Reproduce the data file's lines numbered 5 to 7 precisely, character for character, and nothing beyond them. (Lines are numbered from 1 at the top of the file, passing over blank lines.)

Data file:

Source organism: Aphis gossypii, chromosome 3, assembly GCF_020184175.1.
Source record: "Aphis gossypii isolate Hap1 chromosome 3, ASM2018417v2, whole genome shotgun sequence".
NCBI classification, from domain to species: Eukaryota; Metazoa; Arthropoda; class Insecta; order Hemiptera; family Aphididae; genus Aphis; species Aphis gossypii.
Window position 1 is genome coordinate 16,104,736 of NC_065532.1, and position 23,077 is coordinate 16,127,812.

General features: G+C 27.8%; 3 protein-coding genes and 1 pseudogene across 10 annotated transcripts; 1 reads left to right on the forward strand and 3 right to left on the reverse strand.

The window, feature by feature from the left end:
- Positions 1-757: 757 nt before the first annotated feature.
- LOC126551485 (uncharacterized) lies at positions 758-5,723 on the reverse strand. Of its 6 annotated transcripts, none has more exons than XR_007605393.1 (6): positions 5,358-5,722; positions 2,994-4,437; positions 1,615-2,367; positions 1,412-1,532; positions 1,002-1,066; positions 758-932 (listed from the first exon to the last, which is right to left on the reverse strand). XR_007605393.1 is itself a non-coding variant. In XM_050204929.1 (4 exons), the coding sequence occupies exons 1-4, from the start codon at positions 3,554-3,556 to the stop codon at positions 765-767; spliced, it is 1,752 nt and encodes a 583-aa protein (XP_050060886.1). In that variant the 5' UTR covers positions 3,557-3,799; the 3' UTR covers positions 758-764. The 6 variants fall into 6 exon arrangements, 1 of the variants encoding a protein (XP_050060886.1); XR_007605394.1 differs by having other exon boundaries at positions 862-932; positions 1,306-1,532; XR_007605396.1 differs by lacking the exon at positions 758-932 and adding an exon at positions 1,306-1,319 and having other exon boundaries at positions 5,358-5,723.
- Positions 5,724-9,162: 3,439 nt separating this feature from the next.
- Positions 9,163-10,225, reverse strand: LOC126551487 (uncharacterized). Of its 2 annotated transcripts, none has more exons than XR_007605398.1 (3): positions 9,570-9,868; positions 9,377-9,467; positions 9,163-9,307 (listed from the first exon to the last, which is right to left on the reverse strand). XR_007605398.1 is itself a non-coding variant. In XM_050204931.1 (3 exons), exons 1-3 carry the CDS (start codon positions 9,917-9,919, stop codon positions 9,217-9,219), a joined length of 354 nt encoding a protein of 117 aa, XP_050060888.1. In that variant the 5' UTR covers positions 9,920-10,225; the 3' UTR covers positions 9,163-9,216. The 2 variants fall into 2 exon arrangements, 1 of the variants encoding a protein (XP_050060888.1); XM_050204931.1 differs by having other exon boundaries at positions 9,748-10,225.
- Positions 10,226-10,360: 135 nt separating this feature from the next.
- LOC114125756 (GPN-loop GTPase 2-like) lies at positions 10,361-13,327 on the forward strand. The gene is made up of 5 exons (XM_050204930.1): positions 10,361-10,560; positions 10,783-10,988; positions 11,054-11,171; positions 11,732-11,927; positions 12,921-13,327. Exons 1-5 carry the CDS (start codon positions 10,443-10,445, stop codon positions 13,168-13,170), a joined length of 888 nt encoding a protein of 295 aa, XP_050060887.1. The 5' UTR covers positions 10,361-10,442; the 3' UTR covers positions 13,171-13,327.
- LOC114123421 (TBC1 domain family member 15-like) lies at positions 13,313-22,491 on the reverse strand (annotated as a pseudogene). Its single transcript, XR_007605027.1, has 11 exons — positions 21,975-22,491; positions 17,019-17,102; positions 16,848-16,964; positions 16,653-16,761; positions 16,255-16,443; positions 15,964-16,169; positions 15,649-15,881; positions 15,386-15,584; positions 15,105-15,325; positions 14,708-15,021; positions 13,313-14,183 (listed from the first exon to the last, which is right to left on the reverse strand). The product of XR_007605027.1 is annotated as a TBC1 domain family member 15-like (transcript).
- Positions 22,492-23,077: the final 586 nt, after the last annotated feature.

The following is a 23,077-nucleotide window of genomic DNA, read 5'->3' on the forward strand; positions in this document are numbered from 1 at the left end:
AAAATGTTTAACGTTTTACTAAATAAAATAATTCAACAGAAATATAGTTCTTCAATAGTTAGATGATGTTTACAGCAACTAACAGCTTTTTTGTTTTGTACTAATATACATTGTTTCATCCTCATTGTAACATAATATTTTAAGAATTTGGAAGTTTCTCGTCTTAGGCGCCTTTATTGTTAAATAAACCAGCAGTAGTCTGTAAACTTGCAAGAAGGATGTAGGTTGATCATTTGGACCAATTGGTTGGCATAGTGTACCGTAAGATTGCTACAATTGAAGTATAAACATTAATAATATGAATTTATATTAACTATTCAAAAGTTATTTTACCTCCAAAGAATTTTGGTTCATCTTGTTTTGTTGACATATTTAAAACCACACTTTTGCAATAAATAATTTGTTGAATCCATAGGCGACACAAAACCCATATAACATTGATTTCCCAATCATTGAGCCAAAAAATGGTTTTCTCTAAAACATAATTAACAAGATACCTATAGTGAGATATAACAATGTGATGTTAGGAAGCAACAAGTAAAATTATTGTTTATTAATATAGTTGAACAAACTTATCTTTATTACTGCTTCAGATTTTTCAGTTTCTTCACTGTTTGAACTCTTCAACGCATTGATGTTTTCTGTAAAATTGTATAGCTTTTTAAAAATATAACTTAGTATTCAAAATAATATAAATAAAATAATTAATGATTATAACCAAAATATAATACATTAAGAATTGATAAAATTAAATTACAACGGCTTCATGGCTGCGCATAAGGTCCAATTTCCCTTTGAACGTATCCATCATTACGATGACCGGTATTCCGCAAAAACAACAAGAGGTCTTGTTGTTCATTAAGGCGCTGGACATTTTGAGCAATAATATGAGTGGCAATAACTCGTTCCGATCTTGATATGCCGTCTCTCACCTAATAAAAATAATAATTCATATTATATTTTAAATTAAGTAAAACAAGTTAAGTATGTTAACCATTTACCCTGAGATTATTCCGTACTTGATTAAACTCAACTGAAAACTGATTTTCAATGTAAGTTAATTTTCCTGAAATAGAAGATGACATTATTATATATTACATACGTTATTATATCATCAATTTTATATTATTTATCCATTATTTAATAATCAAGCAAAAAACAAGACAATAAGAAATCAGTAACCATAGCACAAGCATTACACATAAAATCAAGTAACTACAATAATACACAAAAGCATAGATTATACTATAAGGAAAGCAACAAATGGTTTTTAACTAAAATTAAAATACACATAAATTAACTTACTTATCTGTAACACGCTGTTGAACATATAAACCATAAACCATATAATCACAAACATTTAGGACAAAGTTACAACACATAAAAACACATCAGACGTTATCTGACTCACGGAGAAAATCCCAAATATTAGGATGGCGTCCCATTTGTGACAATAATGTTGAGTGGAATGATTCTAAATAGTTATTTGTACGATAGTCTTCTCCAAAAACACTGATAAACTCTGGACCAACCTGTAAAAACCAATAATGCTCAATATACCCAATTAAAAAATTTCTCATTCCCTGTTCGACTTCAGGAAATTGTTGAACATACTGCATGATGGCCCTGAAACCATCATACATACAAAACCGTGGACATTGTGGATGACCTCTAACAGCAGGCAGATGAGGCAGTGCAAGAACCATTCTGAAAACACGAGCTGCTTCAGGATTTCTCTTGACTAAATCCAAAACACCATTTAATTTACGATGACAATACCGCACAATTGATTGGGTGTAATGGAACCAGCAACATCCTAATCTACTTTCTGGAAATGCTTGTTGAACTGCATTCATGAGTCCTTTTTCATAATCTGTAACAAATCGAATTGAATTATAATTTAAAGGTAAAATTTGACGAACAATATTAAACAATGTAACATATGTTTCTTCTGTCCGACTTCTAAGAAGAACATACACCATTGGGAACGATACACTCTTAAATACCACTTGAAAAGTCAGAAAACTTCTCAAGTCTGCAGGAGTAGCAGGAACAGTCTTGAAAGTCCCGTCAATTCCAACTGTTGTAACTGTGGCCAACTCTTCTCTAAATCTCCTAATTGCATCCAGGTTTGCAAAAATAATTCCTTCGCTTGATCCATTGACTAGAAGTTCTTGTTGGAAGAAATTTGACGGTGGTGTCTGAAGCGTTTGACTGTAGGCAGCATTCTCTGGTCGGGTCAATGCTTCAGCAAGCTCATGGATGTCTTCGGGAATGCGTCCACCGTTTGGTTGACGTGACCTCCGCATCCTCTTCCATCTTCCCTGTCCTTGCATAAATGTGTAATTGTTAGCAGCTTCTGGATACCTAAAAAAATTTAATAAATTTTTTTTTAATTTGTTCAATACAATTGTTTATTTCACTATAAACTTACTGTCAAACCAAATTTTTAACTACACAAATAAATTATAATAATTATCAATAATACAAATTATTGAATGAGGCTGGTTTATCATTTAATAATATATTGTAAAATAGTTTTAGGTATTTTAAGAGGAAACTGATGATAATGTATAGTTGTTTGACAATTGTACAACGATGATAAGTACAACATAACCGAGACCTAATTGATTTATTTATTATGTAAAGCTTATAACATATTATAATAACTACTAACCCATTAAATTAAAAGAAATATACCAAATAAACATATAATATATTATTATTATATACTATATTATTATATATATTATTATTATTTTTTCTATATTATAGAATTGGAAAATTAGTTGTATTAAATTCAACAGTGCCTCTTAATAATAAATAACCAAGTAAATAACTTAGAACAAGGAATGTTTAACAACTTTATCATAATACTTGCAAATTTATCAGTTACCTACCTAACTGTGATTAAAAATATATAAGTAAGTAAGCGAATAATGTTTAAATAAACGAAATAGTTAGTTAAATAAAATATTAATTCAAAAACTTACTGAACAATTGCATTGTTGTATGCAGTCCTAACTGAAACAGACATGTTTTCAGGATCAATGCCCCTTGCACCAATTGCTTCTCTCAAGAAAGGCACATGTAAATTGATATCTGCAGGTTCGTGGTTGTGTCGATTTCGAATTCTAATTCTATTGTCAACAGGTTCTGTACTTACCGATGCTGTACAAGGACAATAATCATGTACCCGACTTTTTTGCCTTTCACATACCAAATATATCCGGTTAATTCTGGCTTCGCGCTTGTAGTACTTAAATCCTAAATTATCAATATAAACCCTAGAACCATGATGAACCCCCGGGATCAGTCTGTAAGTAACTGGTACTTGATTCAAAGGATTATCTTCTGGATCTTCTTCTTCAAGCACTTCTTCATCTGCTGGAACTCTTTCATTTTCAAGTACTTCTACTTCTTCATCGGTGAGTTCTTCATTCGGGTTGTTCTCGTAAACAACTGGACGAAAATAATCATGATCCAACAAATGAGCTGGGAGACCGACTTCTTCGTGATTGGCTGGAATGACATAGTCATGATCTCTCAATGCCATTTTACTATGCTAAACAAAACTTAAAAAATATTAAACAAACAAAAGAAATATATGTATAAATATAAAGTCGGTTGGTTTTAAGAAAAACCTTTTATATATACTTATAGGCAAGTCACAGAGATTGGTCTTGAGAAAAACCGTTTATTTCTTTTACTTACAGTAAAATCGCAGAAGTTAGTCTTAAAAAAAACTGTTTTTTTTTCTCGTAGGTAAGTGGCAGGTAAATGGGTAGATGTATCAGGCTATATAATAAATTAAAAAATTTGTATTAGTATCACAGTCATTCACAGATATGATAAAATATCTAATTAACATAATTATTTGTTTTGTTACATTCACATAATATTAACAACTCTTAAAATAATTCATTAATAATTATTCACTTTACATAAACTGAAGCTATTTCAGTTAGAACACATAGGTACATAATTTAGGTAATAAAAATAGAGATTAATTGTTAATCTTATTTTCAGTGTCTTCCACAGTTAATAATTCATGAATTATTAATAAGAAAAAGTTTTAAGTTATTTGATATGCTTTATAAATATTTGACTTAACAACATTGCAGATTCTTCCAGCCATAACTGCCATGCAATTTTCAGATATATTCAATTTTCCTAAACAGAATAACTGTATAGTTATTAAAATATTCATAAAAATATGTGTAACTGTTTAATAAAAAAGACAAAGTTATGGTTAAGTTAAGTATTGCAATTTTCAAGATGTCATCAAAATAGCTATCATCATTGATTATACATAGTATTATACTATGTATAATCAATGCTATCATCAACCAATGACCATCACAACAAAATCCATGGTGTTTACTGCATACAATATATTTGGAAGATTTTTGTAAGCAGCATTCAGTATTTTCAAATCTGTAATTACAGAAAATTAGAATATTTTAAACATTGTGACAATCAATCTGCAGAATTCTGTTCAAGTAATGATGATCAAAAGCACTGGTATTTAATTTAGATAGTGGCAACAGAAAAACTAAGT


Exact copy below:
General features: G+C 27.8%; 3 protein-coding genes and 1 pseudogene across 10 annotated transcripts; 1 reads left to right on the forward strand and 3 right to left on the reverse strand.

The window, feature by feature from the left end:
- Positions 1-757: 757 nt before the first annotated feature.